Laryngopharyngeal Reflux (LPR), is also known as Silent reflux and the terms are commonly used interchangeably. Silent reflux is similar to acid reflux disease and GERD. They all involve the leaking of stomach contents (food and liquid) and stomach acid back up through the esophagus due to an abnormal relaxing or weakening of the lower esophageal sphincter (LES) or if there is too much pressure on it. The lower esophageal sphincter is a band of muscle at the bottom of the esophagus where it connects to the stomach.
Silent reflux in children
As opposed to heartburn, acid reflux disease and GERD that are normally associated with adults, silent reflux is often seen in infants and children. This can be extremely hard to diagnose in the beginning. The common symptoms of this reflux in infants and children are asthma, noisy breathing, chronic cough, pauses in breathing, difficulty in gaining weight, trouble feeding, inhaling and spitting up food.
Treatment of silent reflux
For the adults, home care may be applicable and may include losing weight (as needed), quitting smoking, not eating at least three hours before going to bed, avoiding wearing of tight-fit clothes especially around the waist, chewing gum to increase saliva and neutralize acid, and moderate intake of chocolate, fats, mints, sodas, spicy or tomato-based products, caffeine and red wine.
Medication treatment may lead to severe allergic reactions and serious side effects. Obviously, these medications are also far too dangerous for your baby or infant. Most symptoms and causes of these reflux problems can be treated naturally through lifestyle changes and changes in diet and eating habits as well as using home based or natural remedies.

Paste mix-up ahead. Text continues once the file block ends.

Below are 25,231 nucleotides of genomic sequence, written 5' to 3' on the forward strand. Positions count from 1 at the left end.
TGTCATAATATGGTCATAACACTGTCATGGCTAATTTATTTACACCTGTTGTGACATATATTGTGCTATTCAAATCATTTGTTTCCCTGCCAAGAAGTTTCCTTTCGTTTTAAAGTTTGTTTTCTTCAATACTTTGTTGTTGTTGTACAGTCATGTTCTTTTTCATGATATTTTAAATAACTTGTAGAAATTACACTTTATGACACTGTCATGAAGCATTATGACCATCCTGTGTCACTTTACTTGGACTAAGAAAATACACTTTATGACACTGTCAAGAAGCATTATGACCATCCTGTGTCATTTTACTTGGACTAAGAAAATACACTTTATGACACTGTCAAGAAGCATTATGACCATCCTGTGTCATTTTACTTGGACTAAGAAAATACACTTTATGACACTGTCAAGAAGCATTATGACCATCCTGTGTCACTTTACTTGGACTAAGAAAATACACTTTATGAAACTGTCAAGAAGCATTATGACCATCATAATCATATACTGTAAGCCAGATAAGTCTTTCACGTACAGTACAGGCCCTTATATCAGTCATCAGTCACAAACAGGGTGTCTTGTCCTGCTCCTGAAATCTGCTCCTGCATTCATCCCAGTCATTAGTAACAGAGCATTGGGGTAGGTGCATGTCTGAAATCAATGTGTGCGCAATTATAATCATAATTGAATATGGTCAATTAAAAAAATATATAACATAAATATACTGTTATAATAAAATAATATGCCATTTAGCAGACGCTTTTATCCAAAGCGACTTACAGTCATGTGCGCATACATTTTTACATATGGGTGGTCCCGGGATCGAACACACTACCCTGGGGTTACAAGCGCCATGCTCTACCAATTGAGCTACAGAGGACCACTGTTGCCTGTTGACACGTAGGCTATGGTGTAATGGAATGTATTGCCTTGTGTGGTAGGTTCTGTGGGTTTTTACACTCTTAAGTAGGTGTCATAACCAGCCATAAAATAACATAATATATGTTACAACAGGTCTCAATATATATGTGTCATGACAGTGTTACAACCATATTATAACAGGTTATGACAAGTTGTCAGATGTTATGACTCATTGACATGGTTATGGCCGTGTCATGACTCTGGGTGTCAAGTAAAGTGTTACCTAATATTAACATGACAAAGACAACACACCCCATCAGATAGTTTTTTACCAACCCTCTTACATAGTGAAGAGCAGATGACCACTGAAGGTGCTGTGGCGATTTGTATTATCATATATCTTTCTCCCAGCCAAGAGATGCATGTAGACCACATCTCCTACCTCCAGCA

Treatment in young children can be more limited. However, you can use many natural remedies without fear of side effects. Silent reflux in babies and infants can often be relieved by holding them more upright when feeding and trying to put them to sleep in a position that keeps their upper body elevated as this can help prevent the reflux action.
Treatment for children and infants also include keeping the baby in a vertical position for at least 30 minutes after eating, small and frequent meals let or them be on medications and if there are abnormalities found, surgery may likely to happen.
A large number of people are now opting to use natural rather than prescribed treatments for helping to improve the condition. The most common reason for this is that they find that natural ones do not cause unwanted side effects like prescribed medications often can. If however, you are considering using natural treatments then it is advisable that you discuss the matter with your doctor before doing so.
Slippery elm has been used for centuries not only as a way of treating acid reflux but other digestive and stomach complaints also. Also, you will find that many people years ago would use fennel and ginger root as a way of helping to relieve the symptoms associated with indigestion.